He told us that there are essentially three ways of preventing ageing, which is essentially a process of gradual error-introduction much like copying a VHS tape, then copying the copy, etc.
- Prevent the errors from being introduced
- Fix the pathology caused by the errors (e.g. Alzheimer’s)OR you can pursue his method
- Repair the errors themselves.
He said that this third technique is within our grasp. The first requires a knowledge of cellular metabolism far far beyond what we currently have. The second requires finding thousands of different cures. The third requires an understanding that is tantalisingly close, we simply need to invest the resources to find the cure. He laments that people’s woolly thinking prevents this. Older people say “ah, well it won’t be around in time to benefit me”. Younger people say “Well, somebody will figure it out before I need it”. As such, it never gets done. I’m not a biologist by any stretch of the imagination, so please excuse me if my summary dropped any technical clangers.
Rory’s talk was by far the most engaging and entertaining. His presentation style was personable and his ideas were intriguing.
After an initial quick-fire session where he threw ideas at you like spaghetti, he moved onto his idea to share. The idea of “Charitable Yield Management”. Yield management is the pricing structure whereby you charge a premium for high-demand products. Most familiar to people in the airline industry, it is a deeply unpopular concept from most people’s perspectives. Rory suggests that it would be advantageous to everyone if, for example, every 10th parking-space was priced at 4x that of the rest. So that those in desperate need, say for a job interview, would be able to find a parking space assuming they’re willing to pay the premium.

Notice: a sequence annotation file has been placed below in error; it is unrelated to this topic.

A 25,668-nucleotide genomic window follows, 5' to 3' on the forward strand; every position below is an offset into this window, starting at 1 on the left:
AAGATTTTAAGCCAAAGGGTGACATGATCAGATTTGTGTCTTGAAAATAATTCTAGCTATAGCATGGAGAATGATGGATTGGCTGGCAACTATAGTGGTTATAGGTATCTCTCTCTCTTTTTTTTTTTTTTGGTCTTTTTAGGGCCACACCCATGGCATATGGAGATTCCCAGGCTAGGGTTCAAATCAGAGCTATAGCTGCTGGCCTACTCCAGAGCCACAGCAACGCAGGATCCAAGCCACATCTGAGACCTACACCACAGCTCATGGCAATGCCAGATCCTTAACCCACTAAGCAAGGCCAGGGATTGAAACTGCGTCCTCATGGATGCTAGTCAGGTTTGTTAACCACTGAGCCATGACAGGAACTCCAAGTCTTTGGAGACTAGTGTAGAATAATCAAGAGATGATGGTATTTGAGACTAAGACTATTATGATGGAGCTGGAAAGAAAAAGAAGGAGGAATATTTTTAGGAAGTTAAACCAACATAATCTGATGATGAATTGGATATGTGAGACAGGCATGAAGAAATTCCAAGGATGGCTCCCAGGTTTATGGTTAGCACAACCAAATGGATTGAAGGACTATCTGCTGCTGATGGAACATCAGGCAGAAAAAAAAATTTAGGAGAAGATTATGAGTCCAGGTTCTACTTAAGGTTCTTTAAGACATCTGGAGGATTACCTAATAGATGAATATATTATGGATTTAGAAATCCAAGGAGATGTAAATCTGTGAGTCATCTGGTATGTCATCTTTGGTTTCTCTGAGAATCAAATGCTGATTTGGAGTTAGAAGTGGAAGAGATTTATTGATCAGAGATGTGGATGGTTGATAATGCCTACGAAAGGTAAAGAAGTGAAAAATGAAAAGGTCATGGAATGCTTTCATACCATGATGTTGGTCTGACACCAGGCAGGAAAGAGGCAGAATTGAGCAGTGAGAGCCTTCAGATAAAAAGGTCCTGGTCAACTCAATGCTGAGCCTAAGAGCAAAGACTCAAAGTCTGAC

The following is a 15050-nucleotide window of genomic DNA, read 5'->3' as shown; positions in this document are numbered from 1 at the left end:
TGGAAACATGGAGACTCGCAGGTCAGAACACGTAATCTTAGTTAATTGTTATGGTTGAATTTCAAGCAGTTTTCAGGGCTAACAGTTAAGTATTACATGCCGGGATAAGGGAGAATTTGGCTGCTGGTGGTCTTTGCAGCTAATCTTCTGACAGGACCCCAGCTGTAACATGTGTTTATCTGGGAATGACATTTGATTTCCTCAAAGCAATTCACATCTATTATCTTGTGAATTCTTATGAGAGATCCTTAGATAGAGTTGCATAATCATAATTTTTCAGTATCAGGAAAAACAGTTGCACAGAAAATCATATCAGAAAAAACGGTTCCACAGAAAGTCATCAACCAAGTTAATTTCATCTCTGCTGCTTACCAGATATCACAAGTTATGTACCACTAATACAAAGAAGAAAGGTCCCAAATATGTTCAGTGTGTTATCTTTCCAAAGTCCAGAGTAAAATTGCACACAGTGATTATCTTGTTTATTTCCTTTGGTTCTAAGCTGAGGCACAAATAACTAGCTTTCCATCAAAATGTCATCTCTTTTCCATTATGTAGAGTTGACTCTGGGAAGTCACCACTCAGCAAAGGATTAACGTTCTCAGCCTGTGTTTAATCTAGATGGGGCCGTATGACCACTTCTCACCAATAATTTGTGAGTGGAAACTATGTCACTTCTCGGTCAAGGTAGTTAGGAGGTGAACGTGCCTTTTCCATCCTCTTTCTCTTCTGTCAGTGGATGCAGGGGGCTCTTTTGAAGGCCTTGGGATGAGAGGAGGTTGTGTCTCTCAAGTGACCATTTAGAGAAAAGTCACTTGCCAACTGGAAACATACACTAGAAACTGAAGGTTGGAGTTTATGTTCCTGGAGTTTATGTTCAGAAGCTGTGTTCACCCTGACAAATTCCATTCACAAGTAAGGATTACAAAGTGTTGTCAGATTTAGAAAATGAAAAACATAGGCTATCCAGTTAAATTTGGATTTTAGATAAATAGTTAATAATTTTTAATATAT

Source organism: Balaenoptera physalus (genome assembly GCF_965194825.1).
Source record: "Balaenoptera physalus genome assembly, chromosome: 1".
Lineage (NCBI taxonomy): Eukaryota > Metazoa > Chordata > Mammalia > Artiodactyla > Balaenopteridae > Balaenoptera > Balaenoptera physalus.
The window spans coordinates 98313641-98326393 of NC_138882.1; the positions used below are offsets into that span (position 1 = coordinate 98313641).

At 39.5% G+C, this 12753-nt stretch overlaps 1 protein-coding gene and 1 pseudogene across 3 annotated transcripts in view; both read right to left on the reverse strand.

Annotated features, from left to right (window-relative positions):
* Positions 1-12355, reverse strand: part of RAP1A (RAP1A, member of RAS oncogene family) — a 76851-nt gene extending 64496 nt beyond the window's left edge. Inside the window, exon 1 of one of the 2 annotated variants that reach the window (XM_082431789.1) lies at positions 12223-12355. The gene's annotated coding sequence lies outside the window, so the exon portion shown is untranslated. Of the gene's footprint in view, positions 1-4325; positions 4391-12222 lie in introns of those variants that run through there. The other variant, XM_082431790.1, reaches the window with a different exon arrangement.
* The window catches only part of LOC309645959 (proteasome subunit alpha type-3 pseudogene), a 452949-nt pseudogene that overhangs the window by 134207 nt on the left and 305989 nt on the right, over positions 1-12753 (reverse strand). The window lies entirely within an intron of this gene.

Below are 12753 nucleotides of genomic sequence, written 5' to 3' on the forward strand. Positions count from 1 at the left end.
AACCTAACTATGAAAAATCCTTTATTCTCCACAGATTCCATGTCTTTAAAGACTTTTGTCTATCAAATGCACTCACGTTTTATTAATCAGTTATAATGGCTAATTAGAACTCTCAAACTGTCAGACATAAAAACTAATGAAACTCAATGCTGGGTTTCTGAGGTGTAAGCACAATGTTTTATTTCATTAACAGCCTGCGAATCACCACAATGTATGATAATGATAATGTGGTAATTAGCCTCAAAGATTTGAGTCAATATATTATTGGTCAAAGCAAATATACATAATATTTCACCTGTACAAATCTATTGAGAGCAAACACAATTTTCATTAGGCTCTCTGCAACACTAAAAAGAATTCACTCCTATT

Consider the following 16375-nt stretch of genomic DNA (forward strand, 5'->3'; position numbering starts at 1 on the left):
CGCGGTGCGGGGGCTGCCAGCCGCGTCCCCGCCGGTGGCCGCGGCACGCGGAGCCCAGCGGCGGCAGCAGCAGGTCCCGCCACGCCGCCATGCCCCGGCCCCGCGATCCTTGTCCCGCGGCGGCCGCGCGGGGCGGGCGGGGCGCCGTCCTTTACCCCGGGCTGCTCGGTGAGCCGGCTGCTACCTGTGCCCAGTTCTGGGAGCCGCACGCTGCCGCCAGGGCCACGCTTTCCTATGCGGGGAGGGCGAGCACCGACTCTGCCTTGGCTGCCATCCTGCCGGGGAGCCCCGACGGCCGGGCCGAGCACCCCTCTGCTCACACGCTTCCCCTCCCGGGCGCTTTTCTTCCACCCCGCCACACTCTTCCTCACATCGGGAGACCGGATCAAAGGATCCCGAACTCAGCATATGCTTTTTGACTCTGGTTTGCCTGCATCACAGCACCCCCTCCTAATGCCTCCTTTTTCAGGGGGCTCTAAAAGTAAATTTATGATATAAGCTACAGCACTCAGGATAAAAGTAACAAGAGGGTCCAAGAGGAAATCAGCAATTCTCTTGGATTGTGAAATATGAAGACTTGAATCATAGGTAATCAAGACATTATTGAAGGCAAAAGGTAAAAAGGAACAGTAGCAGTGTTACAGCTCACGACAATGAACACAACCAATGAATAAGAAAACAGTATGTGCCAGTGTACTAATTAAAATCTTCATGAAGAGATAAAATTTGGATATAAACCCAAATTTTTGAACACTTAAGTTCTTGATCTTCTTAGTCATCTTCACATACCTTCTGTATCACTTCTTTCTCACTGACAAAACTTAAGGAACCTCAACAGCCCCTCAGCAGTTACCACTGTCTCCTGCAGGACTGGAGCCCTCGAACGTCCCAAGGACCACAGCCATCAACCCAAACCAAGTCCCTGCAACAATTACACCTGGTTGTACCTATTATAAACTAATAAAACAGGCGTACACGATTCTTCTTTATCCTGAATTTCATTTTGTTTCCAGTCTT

However, as this pricing model is so unpopular, as people don’t like the idea of everything in their lives being ‘rich people first’, he suggests mitigating this objection by having the premium go to charity. That way the business gets their target price, the customer gets their much-needed good/service and the charity gets a regular set of donations.
Charles’ aim, apart from dazzling us with his rather find blue-velvet suit, is to increase customer interest and empowerment when making product-choices based on the company’s environmental impact.
He has created and maintains a company rating system called Greeen Start, he admits himself that all two-e domains were taken, which takes rates companies based on their CO2 output weighted by size, product output, etc. He envisages such a rating system being included in everything from search results to product packaging.
I wish that I could visit an environment which such passion, intellectual agility, capability and promise every single day. Alas, TEDxOxford is once a year, but I shall definitely be returning!